It's probably true that they wouldn't work for luge; I forgot about the aerodynamics. Though the motorcycle racing suits were substantially different from the eventing vest in the way they were designed; it might be possible.

                      It's very hard in any accident to say what protective gear would be enough (or would have been enough) to make a difference. The physics of it is so complicated. I'm pretty sure nothing could have saved the Georgian luger. But I know a rider who had a rotational fall 2 years ago--she broke ribs and was knocked unconscious. I could see that the inflatable vest might have been enough to save her ribs. In another case, it might be the difference between a truly crushing fall and just breaking ribs.

                      But please, if anyone uses either the inflatable vest or the EXO, chime in. I'd love to hear from you.

                      Comment


                      • #31
                        In a sense the physics is not that complicated. Whether the protection is rigid, e.g. EXO, or deformable, e.g. Point Two, there are significant trade-offs and potential risks for each.

                        Sadly, we have ignorant and uninformed professional riders and trainers touting the failings of one (incorrectly) and the amazing capacity of another (also incorrectly). I will say this, The Point Two bases its design and function off of motorcycling which has a completely different accident mechanism. There is a reason why motorcycle safety equipment is not effective in horse riding. The physics of the accident are different but not any more complex. Sadly, customers believe that since it must be protective in motorcycle accidents it HAS to work on a horse. The counter logic is if this is such an effective protective device, racing jockeys would be flocking to the product.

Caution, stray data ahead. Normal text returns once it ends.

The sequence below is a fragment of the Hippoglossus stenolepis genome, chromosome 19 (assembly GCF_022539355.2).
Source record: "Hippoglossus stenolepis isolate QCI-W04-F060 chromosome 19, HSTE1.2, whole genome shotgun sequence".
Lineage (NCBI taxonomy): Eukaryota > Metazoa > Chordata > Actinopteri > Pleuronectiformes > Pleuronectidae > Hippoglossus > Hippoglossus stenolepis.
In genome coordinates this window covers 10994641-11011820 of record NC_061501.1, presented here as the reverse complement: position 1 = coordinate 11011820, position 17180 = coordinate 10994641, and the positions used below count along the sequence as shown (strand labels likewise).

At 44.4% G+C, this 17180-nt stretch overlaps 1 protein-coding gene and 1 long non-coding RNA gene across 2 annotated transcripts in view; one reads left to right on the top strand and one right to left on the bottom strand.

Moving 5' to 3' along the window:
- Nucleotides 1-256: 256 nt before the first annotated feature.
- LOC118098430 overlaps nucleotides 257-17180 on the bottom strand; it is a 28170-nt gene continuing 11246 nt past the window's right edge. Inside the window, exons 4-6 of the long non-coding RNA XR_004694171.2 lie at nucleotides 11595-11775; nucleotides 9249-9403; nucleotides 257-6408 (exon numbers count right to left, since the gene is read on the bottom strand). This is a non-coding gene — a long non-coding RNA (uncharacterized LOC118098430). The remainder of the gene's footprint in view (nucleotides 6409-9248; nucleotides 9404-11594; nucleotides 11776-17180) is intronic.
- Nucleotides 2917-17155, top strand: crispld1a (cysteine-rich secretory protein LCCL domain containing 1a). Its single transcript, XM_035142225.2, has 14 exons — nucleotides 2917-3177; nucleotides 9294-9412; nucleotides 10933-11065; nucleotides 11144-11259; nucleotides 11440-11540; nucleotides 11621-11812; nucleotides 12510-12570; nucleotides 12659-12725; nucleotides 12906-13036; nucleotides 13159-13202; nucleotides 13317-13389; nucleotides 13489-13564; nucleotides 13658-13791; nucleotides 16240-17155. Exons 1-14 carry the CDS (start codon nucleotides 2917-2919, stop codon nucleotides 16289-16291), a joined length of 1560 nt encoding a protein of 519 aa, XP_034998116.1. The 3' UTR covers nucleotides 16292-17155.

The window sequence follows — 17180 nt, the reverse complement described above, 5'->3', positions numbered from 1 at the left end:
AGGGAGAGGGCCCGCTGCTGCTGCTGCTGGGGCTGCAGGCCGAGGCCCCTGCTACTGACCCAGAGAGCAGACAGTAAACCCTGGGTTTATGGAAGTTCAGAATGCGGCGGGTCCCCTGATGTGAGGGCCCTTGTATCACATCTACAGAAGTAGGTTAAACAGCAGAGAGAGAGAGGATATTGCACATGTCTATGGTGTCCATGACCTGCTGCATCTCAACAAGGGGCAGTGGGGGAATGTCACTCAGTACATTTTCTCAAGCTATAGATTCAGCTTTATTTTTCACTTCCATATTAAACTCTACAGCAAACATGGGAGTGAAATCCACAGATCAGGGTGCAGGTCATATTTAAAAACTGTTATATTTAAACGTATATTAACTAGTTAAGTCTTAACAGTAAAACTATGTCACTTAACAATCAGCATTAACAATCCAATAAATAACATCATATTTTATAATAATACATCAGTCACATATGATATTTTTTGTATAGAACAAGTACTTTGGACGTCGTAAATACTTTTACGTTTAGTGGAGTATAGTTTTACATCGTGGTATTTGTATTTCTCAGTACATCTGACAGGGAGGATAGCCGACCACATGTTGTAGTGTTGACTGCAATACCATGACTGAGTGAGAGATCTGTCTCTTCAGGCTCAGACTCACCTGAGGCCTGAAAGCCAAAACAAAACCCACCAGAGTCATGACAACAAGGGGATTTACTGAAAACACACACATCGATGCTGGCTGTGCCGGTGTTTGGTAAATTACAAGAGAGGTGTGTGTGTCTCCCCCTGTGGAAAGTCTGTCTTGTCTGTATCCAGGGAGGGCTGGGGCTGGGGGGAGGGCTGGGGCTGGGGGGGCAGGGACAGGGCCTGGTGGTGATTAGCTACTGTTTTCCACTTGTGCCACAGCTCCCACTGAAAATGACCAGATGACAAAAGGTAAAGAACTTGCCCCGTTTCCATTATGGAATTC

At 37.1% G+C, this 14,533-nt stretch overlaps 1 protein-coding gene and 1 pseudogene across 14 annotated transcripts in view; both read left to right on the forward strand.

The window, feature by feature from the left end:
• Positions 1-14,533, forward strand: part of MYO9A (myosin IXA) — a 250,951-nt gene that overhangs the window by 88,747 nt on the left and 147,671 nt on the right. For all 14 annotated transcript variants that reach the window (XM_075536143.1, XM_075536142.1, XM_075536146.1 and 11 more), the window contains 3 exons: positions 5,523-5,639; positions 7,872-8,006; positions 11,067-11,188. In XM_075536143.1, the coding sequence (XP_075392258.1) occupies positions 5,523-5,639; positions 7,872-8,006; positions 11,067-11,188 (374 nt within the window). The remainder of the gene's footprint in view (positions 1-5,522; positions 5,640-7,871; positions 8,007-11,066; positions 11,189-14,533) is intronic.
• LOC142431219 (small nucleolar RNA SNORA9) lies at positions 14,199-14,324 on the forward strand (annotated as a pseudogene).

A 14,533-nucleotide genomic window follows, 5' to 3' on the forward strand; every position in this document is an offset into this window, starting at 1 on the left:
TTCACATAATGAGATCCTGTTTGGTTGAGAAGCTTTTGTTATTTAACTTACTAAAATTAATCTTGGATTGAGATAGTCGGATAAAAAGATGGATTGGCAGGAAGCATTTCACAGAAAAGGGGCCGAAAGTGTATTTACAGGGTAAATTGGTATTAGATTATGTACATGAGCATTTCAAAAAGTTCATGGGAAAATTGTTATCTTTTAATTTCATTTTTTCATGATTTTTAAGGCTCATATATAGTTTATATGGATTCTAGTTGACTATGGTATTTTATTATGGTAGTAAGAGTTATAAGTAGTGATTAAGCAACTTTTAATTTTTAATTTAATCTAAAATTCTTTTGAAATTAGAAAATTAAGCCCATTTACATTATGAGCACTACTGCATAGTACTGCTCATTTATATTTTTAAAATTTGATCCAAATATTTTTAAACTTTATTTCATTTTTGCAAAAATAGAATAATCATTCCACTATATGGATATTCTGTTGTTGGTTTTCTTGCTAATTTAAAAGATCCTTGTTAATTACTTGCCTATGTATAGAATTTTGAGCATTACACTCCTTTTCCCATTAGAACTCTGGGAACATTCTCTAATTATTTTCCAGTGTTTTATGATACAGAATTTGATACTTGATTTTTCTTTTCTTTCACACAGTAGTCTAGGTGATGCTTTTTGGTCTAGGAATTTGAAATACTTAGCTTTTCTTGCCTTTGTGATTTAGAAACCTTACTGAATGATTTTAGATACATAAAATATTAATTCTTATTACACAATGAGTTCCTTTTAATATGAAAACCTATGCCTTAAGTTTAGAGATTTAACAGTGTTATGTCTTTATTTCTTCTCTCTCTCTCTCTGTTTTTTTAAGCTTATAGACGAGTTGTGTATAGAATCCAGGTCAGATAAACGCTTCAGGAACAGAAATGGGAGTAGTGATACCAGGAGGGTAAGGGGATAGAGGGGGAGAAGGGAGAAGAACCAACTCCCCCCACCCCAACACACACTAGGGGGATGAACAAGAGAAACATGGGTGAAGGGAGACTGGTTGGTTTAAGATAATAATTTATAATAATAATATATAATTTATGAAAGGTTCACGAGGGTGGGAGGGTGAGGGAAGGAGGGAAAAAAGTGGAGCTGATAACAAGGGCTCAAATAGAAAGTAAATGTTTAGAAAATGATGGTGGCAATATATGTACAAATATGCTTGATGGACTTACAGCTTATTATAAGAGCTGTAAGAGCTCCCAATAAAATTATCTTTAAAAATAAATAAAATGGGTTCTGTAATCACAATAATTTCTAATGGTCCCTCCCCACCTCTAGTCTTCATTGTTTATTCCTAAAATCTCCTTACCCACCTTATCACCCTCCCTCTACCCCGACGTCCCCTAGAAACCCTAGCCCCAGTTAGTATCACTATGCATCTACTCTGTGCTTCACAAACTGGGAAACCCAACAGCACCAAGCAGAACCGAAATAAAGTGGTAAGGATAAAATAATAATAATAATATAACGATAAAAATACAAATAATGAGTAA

In the end, the luger was going as a such high rate of speed, there is no protective device or mechanism that would have saved him. This is something we do not need to concern ourselves with in the horses. While an air vest may have prevented large external injuries, when the luger hit the post, his internal organs kept going at 90mph.

                        I use an EXO. The specific design (simple) and the materials (Mg frame) and the fact it does NOT rely on an external trigger mechanism (e.g. it is in a fail-safe mode at all times) are why I chose it.

                        Reed

                        Comment


                        • #32
                          Originally posted by LAZ View Post
                          I think the parallel here is that you can not make an inherently high risk sport completely safe.

                          Race drivers die in car accidents
                          Skiers die in skiing accidents
                          Riders die in horse accidents
                          Luge runners die in luge accidents.
                          etc, etc.

                          I listened to a program on NPR yesterday about how they prepare these tracks with many safety features to try to keep the drivers on the track, but unfortunately sometimes the risk that is inherent in such a sport happens.

                          I'm sure this will result in a very thorough analysis is the safety failure, and hopefully a fail safe that will protect another person from the same safety failure.

                          But you are never going to make a high risk sport completely, totally safe. Nor would most participants want the sport "dumbed down" to that level as the challenge would be gone.